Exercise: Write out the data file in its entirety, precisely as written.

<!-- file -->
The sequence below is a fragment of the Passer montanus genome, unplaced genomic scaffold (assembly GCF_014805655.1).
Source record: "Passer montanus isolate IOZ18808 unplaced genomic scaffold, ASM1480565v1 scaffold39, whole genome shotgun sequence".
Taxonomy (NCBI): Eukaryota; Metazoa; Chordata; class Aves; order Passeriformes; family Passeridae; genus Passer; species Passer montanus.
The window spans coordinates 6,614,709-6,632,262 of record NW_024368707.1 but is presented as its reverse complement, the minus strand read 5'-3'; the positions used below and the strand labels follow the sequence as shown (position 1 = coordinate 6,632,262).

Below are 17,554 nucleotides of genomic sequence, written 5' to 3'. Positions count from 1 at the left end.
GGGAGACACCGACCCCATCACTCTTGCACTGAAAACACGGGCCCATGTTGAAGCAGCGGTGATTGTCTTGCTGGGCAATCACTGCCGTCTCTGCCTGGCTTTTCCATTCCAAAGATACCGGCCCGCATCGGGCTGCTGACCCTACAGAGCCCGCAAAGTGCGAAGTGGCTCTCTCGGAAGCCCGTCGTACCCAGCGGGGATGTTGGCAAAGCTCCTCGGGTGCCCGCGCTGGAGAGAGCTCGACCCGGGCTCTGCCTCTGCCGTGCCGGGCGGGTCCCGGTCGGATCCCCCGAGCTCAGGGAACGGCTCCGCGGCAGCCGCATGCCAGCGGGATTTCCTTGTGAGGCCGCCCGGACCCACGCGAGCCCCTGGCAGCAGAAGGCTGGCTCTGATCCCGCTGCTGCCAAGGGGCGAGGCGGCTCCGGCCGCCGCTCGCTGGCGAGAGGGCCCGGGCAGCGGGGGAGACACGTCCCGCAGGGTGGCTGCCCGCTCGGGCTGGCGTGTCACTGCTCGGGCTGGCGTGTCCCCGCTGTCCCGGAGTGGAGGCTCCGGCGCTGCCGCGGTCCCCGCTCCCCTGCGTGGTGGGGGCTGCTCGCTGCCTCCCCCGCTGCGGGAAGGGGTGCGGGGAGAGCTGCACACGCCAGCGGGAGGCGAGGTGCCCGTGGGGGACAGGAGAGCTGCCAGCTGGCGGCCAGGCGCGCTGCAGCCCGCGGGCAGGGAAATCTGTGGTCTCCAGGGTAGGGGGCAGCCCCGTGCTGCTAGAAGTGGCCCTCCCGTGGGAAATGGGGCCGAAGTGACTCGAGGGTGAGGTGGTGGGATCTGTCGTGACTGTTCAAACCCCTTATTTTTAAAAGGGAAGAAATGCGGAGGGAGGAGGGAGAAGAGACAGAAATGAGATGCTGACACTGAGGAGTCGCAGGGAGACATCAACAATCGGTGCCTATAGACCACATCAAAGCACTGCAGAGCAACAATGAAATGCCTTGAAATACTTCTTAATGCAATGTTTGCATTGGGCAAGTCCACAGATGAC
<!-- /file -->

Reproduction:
The sequence below is a fragment of the Passer montanus genome, unplaced genomic scaffold (assembly GCF_014805655.1).
Source record: "Passer montanus isolate IOZ18808 unplaced genomic scaffold, ASM1480565v1 scaffold39, whole genome shotgun sequence".
Taxonomy (NCBI): Eukaryota; Metazoa; Chordata; class Aves; order Passeriformes; family Passeridae; genus Passer; species Passer montanus.
The window spans coordinates 6,614,709-6,632,262 of record NW_024368707.1 but is presented as its reverse complement, the minus strand read 5'-3'; the positions used below and the strand labels follow the sequence as shown (position 1 = coordinate 6,632,262).

Below are 17,554 nucleotides of genomic sequence, written 5' to 3'. Positions count from 1 at the left end.
GGGAGACACCGACCCCATCACTCTTGCACTGAAAACACGGGCCCATGTTGAAGCAGCGGTGATTGTCTTGCTGGGCAATCACTGCCGTCTCTGCCTGGCTTTTCCATTCCAAAGATACCGGCCCGCATCGGGCTGCTGACCCTACAGAGCCCGCAAAGTGCGAAGTGGCTCTCTCGGAAGCCCGTCGTACCCAGCGGGGATGTTGGCAAAGCTCCTCGGGTGCCCGCGCTGGAGAGAGCTCGACCCGGGCTCTGCCTCTGCCGTGCCGGGCGGGTCCCGGTCGGATCCCCCGAGCTCAGGGAACGGCTCCGCGGCAGCCGCATGCCAGCGGGATTTCCTTGTGAGGCCGCCCGGACCCACGCGAGCCCCTGGCAGCAGAAGGCTGGCTCTGATCCCGCTGCTGCCAAGGGGCGAGGCGGCTCCGGCCGCCGCTCGCTGGCGAGAGGGCCCGGGCAGCGGGGGAGACACGTCCCGCAGGGTGGCTGCCCGCTCGGGCTGGCGTGTCACTGCTCGGGCTGGCGTGTCCCCGCTGTCCCGGAGTGGAGGCTCCGGCGCTGCCGCGGTCCCCGCTCCCCTGCGTGGTGGGGGCTGCTCGCTGCCTCCCCCGCTGCGGGAAGGGGTGCGGGGAGAGCTGCACACGCCAGCGGGAGGCGAGGTGCCCGTGGGGGACAGGAGAGCTGCCAGCTGGCGGCCAGGCGCGCTGCAGCCCGCGGGCAGGGAAATCTGTGGTCTCCAGGGTAGGGGGCAGCCCCGTGCTGCTAGAAGTGGCCCTCCCGTGGGAAATGGGGCCGAAGTGACTCGAGGGTGAGGTGGTGGGATCTGTCGTGACTGTTCAAACCCCTTATTTTTAAAAGGGAAGAAATGCGGAGGGAGGAGGGAGAAGAGACAGAAATGAGATGCTGACACTGAGGAGTCGCAGGGAGACATCAACAATCGGTGCCTATAGACCACATCAAAGCACTGCAGAGCAACAATGAAATGCCTTGAAATACTTCTTAATGCAATGTTTGCATTGGGCAAGTCCACAGATGAC